volunteer teachers had been to Sitio Balugom to teach. And, as they were not sanctioned by the Department of Education, their achievements were not accredited. Students were not being promoted (e.g., from grades 1 to 2, or 3 to 4), so there were students who had continued to remain in Grade 1 - even though they had been attending school for years.

When he first arrived, Teacher Junmerth was tasked with just managing the students and assisting the volunteer teachers. He visited the community every Thursday. After a year of this once-a-week program, Junmerth was finally invited to stay in the community as a teacher.

Despite the fact that he had difficulties in adjusting to life in the community without the comforts he was used to, including the non-availability of comfort rooms, he persisted.  

It was mainly through his efforts that Kèupiyanan Tè Balugo, a public school, was established.

But, that was not the only task he took on. He has seen the reality of most of his students arriving at school with empty stomachs. This prompted him to establish a feeding program called ‘Balugo Pagkaon Sakto’, which has been running for three years now. The program, which has gained the support of non-governmental organisations as well as the local government and the Municipal Department of Agriculture, has helped him encourage more students to enroll, and has served to curb absenteeism and reduce the dropout rate. 

Just in the curbing of absenteeism, Teacher Junmerth deems the program successful.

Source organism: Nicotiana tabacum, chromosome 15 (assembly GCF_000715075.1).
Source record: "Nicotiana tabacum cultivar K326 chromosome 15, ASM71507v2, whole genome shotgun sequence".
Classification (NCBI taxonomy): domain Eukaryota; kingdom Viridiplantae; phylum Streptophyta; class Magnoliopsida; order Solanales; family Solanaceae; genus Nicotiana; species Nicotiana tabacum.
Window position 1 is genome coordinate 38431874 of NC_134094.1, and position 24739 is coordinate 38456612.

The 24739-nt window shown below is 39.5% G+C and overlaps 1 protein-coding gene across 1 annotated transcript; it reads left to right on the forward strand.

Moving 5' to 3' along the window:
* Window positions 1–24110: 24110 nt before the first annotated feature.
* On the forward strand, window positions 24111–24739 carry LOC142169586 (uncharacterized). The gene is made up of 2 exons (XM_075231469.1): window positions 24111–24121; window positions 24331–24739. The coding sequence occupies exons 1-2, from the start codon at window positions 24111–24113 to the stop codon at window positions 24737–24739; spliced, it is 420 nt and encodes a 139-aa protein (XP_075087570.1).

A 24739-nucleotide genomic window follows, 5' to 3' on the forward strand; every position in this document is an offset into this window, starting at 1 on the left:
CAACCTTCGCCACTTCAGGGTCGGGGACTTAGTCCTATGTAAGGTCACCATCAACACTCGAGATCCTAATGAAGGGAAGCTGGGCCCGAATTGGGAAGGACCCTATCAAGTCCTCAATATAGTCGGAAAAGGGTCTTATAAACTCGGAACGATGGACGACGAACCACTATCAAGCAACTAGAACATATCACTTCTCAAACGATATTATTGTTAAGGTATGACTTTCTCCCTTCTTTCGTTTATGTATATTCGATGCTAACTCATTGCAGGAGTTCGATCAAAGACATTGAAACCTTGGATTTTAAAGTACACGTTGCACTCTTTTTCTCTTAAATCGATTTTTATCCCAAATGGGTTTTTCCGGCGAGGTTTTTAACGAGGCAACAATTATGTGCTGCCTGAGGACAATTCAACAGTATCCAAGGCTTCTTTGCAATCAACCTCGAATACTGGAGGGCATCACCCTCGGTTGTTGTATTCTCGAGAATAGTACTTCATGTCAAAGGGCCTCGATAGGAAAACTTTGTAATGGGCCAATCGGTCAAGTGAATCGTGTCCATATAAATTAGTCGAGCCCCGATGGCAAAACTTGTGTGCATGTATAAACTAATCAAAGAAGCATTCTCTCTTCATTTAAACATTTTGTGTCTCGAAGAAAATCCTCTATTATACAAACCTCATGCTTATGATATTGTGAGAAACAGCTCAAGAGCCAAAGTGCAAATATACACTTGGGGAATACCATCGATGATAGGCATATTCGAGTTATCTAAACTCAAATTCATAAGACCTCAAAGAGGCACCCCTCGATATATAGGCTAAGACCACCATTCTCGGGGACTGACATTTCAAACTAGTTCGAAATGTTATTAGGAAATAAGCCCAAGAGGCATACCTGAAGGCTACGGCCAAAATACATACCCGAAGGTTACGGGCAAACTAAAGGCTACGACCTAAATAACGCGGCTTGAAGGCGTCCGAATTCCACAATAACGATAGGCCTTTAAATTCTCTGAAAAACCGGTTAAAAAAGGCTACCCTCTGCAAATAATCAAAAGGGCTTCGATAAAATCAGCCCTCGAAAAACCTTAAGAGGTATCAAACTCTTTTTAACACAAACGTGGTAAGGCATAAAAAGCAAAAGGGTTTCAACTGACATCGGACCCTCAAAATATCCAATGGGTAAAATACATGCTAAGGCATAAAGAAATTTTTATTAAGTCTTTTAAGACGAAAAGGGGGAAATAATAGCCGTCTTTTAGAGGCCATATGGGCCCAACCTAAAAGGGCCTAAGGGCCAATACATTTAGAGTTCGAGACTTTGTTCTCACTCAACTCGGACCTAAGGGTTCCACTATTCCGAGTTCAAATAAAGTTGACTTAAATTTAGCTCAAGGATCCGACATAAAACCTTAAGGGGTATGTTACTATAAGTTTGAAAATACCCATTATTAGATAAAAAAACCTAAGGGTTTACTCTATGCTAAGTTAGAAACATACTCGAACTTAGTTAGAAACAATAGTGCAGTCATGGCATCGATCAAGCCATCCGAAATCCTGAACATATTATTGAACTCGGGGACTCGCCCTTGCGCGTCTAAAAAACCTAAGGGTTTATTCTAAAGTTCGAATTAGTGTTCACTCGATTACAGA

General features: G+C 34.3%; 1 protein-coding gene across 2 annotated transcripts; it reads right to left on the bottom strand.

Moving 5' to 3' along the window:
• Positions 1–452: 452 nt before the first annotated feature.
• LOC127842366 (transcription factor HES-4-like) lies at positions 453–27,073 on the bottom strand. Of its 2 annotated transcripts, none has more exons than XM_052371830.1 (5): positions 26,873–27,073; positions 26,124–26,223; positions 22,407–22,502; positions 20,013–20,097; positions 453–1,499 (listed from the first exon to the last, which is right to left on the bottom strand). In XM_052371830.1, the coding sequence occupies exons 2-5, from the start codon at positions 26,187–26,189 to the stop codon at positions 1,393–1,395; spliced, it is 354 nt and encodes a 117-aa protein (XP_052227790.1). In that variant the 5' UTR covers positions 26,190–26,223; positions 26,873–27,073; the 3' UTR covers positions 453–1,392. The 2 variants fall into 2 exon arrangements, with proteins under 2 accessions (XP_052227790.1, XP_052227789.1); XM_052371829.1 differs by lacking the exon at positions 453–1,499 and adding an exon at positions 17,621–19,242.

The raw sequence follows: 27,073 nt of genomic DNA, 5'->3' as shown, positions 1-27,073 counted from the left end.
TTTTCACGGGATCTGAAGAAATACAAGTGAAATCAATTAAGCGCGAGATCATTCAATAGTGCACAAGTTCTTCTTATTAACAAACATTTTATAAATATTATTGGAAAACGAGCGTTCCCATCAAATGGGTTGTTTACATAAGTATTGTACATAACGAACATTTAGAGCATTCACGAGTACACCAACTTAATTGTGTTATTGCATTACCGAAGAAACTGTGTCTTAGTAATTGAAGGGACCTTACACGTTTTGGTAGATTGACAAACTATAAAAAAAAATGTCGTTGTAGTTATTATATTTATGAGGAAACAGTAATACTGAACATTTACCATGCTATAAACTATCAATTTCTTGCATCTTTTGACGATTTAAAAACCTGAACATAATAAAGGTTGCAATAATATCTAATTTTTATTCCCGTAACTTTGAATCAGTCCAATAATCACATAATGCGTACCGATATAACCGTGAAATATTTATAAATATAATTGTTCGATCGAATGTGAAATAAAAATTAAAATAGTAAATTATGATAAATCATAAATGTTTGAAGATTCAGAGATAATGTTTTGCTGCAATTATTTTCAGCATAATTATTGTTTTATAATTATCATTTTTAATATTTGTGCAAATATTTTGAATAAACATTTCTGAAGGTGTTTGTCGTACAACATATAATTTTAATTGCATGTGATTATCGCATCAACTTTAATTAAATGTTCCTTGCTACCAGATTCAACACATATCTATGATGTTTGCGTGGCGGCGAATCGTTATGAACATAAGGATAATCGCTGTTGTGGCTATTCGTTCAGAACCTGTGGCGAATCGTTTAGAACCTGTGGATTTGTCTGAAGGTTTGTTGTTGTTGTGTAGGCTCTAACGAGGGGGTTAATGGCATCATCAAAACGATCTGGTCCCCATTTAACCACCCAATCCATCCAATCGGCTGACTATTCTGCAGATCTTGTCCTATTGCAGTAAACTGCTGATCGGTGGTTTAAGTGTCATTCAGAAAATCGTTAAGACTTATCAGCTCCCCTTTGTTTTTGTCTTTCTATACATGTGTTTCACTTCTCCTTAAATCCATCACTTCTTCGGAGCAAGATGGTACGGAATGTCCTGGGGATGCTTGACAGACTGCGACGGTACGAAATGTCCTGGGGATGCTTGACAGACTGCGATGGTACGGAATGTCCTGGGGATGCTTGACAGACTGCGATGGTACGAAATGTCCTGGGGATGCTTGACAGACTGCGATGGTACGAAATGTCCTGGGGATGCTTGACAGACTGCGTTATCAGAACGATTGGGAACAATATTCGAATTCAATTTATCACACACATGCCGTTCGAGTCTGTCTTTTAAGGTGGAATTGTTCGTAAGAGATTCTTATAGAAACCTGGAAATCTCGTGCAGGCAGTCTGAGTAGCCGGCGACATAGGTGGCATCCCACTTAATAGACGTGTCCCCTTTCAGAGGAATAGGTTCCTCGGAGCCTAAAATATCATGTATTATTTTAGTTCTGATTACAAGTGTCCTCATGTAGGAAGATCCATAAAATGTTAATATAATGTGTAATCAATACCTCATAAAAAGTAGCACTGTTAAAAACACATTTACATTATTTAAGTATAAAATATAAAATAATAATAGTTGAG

“Kung mag stay sila sa kanilang bahay, wala naman talagang pag-kain doon eh. Kaya, mag-aral na lang ako. Meron pang pagkain don sa eskwelahan.” (If they stay at home, they do not have anything to eat. But, if they go to school, food is waiting for them).

However, during school vacations, students regress to being wasted or severely wasted, and even malnourished.

Aside from the feeding program, Junmerth has established other interventions. He has also been teaching adults. And he has collected funds for the construction of other school facilities.

I was inspired a lot by my interview with Teacher Junmerth and members of the community. Truly, there is no limit to what teachers can do to effect change for the better in these remote communities when they put their hearts into it. 




Before we left the community, some members of its members sang and danced for us. 



This was awesome to experience, knowing these people were performing on the land of their forefathers, in the heart of the mountains, and beside the river from which they took their name.


This article completes my series of stories about teachers who are devoting their lives, not just to teach, but to uplift the lives of our indigenous brothers and sisters. I recently travelled around the country interviewing teachers who are finalists of the annual awards of Diwa Learning Systems and Bato Balani Foundation. This is called ‘The Many Faces of the Teachers’. Five of the twelve teachers are educating tribal members. I am doing this series because my heart is so close to the country’s indigenous peoples. The other teachers, if I may add, are just as inspiring. You can read about them, too, in the local papers.

Some photos by Ian Gongona.

Other Good Travels

0 comments